Editorial: Filibuster Reform…in Springfield!…
Twelve days after the Springfield City Council suddenly veered off course from an assured passage of common sense, if painfully realistic residency ordinance reform, how it happened should get as much attention as that it happened. The latest derailment of an agenda item came upon the invocation of Springfield’s version of the filibuster: Rule 20.
Springfield does not have a true filibuster. What Wendy Davis did in Austin, Texas, that is a filibuster. The US Senate used to do filibusters. It is not inaccurate to call the 60 threshold “a filibuster,” which is basically denying a majority to enact its will. A true act of filibustering, that is talking to stop a bill or other action, rarely happens. In Springfield councilors in theory can only speak for three minutes before being gaveled off and any councilor can call the question, which triggers an instant vote.
However, there is a form of delay, or some might say obstruction, that can serve a similar purpose: Rule 20. Rule 20, the existence of which goes back at least 25 years according to City Clerk Wayman Lee, kills action on a measure until its financial impact can be determined. “Financial impact” is not defined and because the rule calls for an immediate cessation of debate pending a comptroller’s report, there is little opportunity to argue against the invocation.
In theory and in a city as financially erratic as Springfield, this rule is a good thing. Councilors can stop, and maybe even improve an item that appears to be marching full speed ahead. Like anything it could be abused, but for the most part its usage, like the filibuster before 2007 in the US Senate, was rare.
Times have changed. This year alone at least three items, one being the residency ordinance, have been subjected to Rule 20. Past years had more, including the Biomass repeal, an eminent domain case, an hike in tag sales, the casino plan, transfer of properties and more.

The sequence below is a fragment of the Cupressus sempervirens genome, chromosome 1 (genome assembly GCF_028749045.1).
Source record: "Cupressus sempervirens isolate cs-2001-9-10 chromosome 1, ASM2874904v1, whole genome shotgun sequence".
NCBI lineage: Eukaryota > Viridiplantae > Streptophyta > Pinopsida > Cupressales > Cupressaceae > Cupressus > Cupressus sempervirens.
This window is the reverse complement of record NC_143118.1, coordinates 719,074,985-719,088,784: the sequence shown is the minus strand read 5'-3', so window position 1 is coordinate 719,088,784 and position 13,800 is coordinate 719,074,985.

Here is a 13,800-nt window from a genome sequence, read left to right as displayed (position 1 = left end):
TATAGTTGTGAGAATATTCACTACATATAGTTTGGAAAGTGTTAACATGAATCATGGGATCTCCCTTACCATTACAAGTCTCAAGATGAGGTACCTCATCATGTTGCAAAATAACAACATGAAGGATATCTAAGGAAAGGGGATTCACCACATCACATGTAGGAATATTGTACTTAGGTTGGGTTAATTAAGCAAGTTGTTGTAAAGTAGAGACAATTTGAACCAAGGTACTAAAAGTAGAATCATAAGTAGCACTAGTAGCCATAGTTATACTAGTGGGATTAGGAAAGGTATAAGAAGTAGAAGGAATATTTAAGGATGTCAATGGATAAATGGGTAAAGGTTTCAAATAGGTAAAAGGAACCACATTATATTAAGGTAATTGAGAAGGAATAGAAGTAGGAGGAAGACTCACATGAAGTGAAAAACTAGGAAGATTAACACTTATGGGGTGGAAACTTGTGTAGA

The continued abuse of this procedure must be stopped before it gets out of hand, especially as it is so often used for merely grandstanding purposes. No better example is the residency ordinance. Despite at-large Councilor Jimmy Ferrera’s demagoguery about existing employees’ lawful, if not wise, excuse from the residency ordinance, it strains imagination to find the financial impact in the ordinance.
Were there actually a financial risk, or a risk of suit perhaps, then Rule 20 may not seem so inappropriate. However, the changes Ferrera proposed are more likely to inspire suits and undermine the city’s financial position. This is all the more true as it was not Ferrera, but Ward 1 Councilor Zaida Luna who invoked Rule 20, ostensibly over a lack of city minorities employed by the city. In fact, the proposed change would be more likely to help minorities, than delaying the change further (or firing existing employees, which could inspire suits and leave less money for services).
It was clear at-large Councilor Kateri Walsh, presiding over the meeting at that point, was not comfortable with the use of the rule in this way. If Walsh has any undeniable talents in the Council, it is an understanding of the rules and even she could not see the use here. Only her fealty to those rules led her to sustain Luna’s invocation.